Conclusions: The prevalence of OBI was 5.8% in 257 cases of HCV-related HCC. Although a weak association between DSS and OBI was observed, and statistical analyses were limited by small number of OBI cases, no significant correlation between OBI and surgical outcomes was detected.

Keywords: Occult hepatitis B virus infection (OBI); hepatocellular carcinoma (HCC); hepatitis C virus (HCV); surgery; prognosis


Submitted Jul 30, 2018. Accepted for publication Oct 09, 2018.

doi: 10.21037/hbsn.2018.10.01


Introduction

Hepatocellular carcinoma (HCC) is one of the most common malignant tumors, and in Japan it is the fourth leading cause of death among men and the sixth leading cause of death among women (1). Chronic hepatitis B virus (HBV) and hepatitis C virus (HCV) infections are major risk factors for HCC. The prevalence of HBV and HCV infections varies among geographic regions. In Japan, HCV infection is the most common etiology for HCC, accounting for approx. 70% of all HCC cases (2).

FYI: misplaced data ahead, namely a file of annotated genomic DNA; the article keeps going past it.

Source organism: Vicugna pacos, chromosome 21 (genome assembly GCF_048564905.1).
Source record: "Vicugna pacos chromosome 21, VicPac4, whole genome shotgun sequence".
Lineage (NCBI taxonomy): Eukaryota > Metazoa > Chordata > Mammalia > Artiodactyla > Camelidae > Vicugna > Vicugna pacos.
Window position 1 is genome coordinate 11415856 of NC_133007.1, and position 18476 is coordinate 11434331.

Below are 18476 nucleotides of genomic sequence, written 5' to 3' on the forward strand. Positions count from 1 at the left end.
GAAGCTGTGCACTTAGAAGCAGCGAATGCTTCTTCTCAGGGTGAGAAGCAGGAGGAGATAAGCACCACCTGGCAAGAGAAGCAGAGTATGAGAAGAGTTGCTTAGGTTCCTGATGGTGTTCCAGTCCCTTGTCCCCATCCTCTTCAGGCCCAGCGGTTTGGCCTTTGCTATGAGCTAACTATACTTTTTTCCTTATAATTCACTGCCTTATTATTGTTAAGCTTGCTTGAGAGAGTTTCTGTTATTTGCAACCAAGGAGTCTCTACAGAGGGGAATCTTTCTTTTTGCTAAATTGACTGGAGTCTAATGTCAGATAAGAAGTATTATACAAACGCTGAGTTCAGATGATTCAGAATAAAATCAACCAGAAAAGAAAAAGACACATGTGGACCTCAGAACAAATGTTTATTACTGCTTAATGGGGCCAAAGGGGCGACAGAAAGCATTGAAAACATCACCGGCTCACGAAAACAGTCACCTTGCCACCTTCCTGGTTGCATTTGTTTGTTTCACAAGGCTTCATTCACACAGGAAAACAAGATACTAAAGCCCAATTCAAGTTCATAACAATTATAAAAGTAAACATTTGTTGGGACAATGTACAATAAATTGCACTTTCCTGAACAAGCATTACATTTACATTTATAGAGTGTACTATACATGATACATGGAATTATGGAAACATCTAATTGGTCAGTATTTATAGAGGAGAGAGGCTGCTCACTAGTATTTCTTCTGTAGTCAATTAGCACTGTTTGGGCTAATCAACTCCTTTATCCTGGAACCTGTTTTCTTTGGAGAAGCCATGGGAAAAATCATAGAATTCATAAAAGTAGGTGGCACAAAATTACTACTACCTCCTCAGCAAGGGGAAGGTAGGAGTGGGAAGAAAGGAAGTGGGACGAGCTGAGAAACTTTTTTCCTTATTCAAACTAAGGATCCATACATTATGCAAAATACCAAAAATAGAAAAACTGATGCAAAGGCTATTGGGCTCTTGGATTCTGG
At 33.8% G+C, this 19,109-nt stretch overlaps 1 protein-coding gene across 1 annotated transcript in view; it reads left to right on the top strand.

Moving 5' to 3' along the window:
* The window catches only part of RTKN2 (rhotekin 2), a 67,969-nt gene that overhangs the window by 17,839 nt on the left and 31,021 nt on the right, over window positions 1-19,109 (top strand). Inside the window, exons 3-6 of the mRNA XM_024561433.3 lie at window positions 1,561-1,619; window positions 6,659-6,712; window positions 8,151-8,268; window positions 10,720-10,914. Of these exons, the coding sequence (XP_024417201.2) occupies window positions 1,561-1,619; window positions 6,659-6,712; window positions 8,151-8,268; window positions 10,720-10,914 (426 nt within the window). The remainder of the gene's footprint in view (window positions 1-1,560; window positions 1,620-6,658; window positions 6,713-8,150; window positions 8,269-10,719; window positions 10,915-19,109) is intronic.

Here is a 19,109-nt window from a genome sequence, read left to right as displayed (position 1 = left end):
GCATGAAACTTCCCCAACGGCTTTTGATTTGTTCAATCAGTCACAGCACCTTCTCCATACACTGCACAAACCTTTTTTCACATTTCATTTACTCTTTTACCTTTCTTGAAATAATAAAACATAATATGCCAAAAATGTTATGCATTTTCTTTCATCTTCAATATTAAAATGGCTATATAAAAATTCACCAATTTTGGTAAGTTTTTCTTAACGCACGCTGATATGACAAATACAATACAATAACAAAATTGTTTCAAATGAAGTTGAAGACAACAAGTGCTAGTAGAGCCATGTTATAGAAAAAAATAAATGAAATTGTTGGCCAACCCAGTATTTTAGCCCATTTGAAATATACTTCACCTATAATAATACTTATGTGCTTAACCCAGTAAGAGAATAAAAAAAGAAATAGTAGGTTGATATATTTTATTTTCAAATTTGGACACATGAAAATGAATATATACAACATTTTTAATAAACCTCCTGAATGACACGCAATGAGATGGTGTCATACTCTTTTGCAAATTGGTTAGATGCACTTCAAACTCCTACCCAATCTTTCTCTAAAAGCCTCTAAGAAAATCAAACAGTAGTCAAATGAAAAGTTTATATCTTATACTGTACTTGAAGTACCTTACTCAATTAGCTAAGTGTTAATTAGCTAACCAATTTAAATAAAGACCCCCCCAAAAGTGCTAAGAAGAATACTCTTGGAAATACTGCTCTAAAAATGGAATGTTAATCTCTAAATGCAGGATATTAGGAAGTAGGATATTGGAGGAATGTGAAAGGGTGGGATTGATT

Occult HBV infection (OBI) is generally defined as negative HBV surface antigen (HBsAg) and positive or negative anti-hepatitis B core (anti-HBc) immunoglobulin G (IgG) status but HBV DNA is detectable in the serum and/or liver tissue (3), and OBI was recognized as one of the risk factors for the development of HCC (4). It has been speculated that OBI accelerates the progression of liver fibrosis in patients with chronic hepatitis C (CHC) and initiates the development of HCC in patients with CHC (4-13). However, several studies have reported that OBI is not associated with the disease progression of CHC or the development of HCC (14-18). The influence of OBI on patients with CHC thus remains controversial.

Although there have been several studies regarding OBI and HCC in Japan (7,10,18,19), the evidence obtained in those studies is not sufficient for any conclusion regarding the relationship between OBI and HCC (such as prevalence and clinicopathological characteristics) in a Japanese population. The accumulation of further studies regarding OBI and HCC in Japanese subjects is needed. We have focused on the influence of OBI on surgical outcomes of HCC patients, because no previous Japanese OBI studies focused on this issue, although curative surgical resection is the most frequent therapeutic strategy for HCC.